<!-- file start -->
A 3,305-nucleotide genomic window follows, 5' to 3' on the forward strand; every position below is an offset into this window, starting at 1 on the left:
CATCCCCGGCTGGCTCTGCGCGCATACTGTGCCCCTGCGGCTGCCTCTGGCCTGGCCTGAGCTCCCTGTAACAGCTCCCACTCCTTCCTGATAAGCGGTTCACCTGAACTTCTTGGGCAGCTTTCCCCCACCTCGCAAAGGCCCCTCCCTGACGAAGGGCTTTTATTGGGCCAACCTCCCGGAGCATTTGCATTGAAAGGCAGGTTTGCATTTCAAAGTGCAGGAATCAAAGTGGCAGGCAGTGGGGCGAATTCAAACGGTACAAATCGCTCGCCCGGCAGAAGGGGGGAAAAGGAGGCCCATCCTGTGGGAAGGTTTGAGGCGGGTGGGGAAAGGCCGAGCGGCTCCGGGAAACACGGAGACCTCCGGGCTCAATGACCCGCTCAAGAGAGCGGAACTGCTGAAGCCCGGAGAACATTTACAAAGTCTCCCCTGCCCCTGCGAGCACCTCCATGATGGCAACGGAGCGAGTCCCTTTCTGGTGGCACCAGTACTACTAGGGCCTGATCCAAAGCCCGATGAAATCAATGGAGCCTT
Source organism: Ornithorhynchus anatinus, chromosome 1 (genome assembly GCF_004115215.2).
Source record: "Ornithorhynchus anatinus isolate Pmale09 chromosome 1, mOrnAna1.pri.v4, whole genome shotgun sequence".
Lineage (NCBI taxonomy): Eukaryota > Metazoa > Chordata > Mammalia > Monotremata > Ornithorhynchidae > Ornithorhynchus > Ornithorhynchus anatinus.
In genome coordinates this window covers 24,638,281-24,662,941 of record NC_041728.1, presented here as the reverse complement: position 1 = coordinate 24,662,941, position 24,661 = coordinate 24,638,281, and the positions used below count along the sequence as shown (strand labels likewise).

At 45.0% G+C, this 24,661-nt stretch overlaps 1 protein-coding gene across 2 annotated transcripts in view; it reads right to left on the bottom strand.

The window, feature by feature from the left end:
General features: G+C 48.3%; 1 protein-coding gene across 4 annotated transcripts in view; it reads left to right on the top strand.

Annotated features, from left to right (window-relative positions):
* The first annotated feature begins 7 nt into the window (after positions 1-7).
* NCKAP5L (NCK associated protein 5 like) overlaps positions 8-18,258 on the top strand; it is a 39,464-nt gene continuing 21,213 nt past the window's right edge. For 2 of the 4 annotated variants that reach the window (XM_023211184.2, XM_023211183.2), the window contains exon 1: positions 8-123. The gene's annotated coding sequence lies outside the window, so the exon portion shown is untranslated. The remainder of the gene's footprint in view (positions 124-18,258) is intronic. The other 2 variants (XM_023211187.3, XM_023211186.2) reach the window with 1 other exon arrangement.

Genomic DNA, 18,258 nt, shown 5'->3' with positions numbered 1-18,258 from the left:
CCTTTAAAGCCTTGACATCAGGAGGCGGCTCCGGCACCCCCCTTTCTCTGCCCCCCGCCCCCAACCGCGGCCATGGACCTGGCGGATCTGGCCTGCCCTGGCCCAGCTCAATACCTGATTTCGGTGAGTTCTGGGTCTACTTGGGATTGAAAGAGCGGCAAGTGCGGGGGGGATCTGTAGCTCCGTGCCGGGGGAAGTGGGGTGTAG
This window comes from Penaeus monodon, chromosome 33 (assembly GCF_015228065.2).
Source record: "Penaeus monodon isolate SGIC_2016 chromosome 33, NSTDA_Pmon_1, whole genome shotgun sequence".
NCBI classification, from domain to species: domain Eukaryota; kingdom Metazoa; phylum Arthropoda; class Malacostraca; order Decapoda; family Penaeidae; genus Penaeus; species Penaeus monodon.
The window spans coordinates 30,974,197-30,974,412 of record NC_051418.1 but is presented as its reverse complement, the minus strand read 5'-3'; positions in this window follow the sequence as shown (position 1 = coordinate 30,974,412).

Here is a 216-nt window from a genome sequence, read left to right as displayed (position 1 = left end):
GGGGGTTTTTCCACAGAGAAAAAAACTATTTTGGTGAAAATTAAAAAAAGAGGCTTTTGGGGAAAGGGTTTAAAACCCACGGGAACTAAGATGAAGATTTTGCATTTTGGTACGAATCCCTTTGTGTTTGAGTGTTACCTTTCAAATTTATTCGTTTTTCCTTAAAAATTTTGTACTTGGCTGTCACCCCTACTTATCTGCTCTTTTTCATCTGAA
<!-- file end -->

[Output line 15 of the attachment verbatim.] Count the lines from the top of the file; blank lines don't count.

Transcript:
This window comes from Penaeus monodon, chromosome 33 (assembly GCF_015228065.2).